Last week the Association of Professional Genealogists announced it had been targeted by scam artists. The villains were able to impersonate the secretary's email and offered to pay APG members an hourly fee to lobby state legislatures regarding forensic genealogy. In a further attempt, members received requests to "Support Diane's Brain Cancer Battle." APG quickly quashed the scam by alerting members and asking them to report any such attempt at fundraising and asking that those affected to notify the organization.
I have some professional knowledge of cyber security and I have been the target of email cloning and twice had my credit card accounts hacked. I, therefore, would like to offer a few cautions of my own.
1. Source. Be cautious of any solicitation via email or social media, especially Facebook. We have all heard about fake news on social media, yet it is hard not to click on that story about the baby with cancer. Look carefully - is it a story supposedly about someone in a small Missouri town but the link takes you to a website that is not linked to any local, regional or state news source? Don't be taken in just because it is a sad story or even a happy one!
2. Context. Does the email read like a normal / regular communication you receive from an organization? Often databases are hacked by groups in foreign countries then they are sold to individual criminals or organizations. If you closely read the fake email there will be grammatical mistakes or colloquialisms that don't fit. For example, did a New England genealogical society end their request with "see y'all in the spring!" when you know their annual conference is in the fall and no self-respecting Bostonian would say y'all like we do in the south? Sometimes it isn't that simple, but if you look you will often see things that just do not fit the norm.
3. Legitimacy. If any legitimate organization is soliciting funding, take a minute to think about the source and what they are asking. Would an organization such as APG solicit funding through their work emails for an individual? The answer is never. Most companies and non-profit organizations have rules about using their official communication sources for private funding.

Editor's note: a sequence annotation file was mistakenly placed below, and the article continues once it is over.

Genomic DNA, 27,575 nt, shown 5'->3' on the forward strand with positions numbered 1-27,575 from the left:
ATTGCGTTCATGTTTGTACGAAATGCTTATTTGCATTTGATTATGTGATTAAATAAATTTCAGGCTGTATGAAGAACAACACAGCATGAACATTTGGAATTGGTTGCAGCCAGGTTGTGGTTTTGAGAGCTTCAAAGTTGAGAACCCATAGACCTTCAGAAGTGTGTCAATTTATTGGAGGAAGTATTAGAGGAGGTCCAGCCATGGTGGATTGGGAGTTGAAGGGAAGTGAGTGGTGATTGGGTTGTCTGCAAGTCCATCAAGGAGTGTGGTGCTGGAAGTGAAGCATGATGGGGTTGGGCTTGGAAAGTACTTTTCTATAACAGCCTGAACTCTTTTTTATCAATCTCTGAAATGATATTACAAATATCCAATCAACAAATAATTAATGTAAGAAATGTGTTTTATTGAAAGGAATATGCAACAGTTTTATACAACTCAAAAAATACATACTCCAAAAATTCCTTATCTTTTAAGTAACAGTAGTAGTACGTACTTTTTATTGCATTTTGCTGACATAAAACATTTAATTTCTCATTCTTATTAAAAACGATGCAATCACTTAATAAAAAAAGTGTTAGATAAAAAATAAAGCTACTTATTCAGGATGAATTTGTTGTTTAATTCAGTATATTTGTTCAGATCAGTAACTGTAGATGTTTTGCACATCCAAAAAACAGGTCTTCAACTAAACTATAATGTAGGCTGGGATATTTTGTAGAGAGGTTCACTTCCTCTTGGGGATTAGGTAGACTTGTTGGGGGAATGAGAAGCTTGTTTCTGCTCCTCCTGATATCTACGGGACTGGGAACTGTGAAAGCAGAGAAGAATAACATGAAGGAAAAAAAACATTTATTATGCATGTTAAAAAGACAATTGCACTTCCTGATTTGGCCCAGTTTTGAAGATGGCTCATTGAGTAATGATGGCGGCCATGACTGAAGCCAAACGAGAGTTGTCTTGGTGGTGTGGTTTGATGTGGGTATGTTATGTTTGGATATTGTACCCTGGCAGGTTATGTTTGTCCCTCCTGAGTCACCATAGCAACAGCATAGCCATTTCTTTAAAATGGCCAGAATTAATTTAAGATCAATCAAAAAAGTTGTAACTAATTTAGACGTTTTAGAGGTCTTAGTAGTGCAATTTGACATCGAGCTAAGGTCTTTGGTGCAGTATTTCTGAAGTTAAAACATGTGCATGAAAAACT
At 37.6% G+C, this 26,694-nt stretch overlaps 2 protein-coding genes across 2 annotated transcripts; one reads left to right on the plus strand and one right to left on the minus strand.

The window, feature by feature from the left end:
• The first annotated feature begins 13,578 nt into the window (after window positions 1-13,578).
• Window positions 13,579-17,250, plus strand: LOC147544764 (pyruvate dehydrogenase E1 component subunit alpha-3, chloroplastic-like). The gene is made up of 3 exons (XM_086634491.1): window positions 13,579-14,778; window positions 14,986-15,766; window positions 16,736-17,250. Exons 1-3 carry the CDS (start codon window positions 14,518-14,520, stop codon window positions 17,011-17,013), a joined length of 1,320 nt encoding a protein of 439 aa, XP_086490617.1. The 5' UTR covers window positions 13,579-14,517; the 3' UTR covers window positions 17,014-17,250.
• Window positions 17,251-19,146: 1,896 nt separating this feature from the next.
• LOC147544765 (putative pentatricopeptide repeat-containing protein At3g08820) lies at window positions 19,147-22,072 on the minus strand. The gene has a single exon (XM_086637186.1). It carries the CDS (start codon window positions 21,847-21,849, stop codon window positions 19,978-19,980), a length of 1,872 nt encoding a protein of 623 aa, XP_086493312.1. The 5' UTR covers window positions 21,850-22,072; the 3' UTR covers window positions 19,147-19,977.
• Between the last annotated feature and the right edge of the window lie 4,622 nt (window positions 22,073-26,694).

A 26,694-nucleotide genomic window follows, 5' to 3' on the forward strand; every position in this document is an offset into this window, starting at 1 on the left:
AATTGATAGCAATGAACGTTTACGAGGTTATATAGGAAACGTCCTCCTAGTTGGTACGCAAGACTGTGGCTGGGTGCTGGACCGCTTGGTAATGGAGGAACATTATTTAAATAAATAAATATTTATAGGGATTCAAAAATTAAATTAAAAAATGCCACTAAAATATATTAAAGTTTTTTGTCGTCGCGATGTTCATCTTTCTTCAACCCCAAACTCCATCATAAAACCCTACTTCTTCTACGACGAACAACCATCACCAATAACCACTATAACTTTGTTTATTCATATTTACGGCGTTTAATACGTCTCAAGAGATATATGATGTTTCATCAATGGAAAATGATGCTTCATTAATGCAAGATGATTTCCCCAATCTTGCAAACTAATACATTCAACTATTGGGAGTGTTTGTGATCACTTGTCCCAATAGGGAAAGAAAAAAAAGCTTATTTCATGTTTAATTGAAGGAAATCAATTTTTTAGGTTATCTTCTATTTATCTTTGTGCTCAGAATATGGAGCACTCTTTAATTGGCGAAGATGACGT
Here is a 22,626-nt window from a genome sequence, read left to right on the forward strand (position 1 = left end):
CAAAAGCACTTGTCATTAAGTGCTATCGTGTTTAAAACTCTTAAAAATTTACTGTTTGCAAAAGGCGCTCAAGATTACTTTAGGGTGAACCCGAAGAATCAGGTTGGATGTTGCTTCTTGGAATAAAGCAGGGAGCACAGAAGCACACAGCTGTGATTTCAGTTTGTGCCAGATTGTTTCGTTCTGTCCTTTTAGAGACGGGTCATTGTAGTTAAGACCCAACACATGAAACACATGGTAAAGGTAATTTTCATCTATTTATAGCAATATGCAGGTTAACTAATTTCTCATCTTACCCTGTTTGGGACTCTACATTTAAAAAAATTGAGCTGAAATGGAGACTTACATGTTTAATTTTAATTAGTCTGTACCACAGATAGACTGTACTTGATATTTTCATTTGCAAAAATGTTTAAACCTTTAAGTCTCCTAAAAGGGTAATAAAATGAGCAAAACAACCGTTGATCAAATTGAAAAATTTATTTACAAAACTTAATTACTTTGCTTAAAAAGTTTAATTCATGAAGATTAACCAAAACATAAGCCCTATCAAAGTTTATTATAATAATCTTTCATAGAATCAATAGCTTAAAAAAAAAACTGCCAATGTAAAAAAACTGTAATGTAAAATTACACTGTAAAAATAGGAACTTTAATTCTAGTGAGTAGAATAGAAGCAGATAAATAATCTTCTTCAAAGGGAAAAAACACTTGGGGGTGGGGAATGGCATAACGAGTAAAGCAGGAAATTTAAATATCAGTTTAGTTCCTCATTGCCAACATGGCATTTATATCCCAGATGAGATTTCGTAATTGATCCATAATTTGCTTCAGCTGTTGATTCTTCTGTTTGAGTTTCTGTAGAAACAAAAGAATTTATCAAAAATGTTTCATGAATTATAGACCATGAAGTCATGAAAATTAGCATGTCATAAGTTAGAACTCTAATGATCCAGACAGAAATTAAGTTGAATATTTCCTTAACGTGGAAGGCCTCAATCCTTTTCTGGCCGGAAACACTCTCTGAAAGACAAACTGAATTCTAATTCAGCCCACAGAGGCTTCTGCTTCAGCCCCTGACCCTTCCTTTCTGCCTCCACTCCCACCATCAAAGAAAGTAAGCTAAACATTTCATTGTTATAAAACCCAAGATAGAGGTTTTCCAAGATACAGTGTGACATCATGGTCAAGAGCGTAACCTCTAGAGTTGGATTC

4. Check it out. At the national level any non-profit must register and are held accountable by federal law. You can check out charity ratings at Charity Watch. For an organization such as a genealogical society, go to their website for information about events and solicitations. If an organization is undertaking a fundraising campaign, you bet it will be front and center on their website. Also, you can contact them via phone or mail, but use only phone numbers that you find officially linked to the organization not one provided in the suspect email.
5. Be familiar with the typical scam. You can check this US government website that lists common fraud types: https://www.usa.gov/stop-scams-frauds#item-35157.
According to an IBM report, the global cost of cybercrime will reach $2 trillion by 2019, a threefold increase from the 2015 estimate of $500 billion. Small, regional and even local organizations are not immune. The IBM report explains, "a staggering 50 percent of small and mid-sized organizations reported suffering at least one cyberattack in the last 12 months."
Your best bet is to be aware, be vigilant of your own finances and social media presence and most importantly when and if you are ready to give to a worthy cause, take the time to do the research and get your hard-earned dollars in needy hands, not those of criminal organizations.
Kathleen W. Hinckley, CG